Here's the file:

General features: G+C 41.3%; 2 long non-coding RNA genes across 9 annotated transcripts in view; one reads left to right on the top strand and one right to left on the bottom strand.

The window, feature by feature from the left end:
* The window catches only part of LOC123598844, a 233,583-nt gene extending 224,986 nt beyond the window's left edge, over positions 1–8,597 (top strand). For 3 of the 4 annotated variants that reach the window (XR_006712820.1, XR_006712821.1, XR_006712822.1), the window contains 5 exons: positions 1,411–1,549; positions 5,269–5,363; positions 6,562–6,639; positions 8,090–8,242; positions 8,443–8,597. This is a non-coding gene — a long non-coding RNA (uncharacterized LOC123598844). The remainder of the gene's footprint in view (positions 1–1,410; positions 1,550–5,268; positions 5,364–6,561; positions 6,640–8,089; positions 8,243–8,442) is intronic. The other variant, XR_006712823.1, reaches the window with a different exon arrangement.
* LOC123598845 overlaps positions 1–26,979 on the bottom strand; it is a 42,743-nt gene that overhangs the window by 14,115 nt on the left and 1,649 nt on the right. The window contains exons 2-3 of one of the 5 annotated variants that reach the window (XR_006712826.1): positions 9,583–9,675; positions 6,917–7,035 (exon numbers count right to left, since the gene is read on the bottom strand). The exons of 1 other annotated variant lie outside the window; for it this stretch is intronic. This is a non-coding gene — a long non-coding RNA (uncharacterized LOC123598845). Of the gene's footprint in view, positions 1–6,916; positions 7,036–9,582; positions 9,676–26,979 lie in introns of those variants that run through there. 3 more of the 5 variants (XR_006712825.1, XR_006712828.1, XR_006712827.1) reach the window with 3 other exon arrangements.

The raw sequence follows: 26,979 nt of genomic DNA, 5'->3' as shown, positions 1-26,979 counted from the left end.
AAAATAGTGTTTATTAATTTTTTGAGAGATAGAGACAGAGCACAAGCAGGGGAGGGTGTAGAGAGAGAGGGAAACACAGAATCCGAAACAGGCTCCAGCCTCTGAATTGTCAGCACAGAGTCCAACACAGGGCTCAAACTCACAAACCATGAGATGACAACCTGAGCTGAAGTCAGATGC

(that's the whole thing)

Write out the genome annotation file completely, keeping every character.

General features: G+C 41.3%; 2 long non-coding RNA genes across 9 annotated transcripts in view; one reads left to right on the top strand and one right to left on the bottom strand.

The window, feature by feature from the left end:
* The window catches only part of LOC123598844, a 233,583-nt gene extending 224,986 nt beyond the window's left edge, over positions 1–8,597 (top strand). For 3 of the 4 annotated variants that reach the window (XR_006712820.1, XR_006712821.1, XR_006712822.1), the window contains 5 exons: positions 1,411–1,549; positions 5,269–5,363; positions 6,562–6,639; positions 8,090–8,242; positions 8,443–8,597. This is a non-coding gene — a long non-coding RNA (uncharacterized LOC123598844). The remainder of the gene's footprint in view (positions 1–1,410; positions 1,550–5,268; positions 5,364–6,561; positions 6,640–8,089; positions 8,243–8,442) is intronic. The other variant, XR_006712823.1, reaches the window with a different exon arrangement.
* LOC123598845 overlaps positions 1–26,979 on the bottom strand; it is a 42,743-nt gene that overhangs the window by 14,115 nt on the left and 1,649 nt on the right. The window contains exons 2-3 of one of the 5 annotated variants that reach the window (XR_006712826.1): positions 9,583–9,675; positions 6,917–7,035 (exon numbers count right to left, since the gene is read on the bottom strand). The exons of 1 other annotated variant lie outside the window; for it this stretch is intronic. This is a non-coding gene — a long non-coding RNA (uncharacterized LOC123598845). Of the gene's footprint in view, positions 1–6,916; positions 7,036–9,582; positions 9,676–26,979 lie in introns of those variants that run through there. 3 more of the 5 variants (XR_006712825.1, XR_006712828.1, XR_006712827.1) reach the window with 3 other exon arrangements.

The raw sequence follows: 26,979 nt of genomic DNA, 5'->3' as shown, positions 1-26,979 counted from the left end.
AAAATAGTGTTTATTAATTTTTTGAGAGATAGAGACAGAGCACAAGCAGGGGAGGGTGTAGAGAGAGAGGGAAACACAGAATCCGAAACAGGCTCCAGCCTCTGAATTGTCAGCACAGAGTCCAACACAGGGCTCAAACTCACAAACCATGAGATGACAACCTGAGCTGAAGTCAGATGC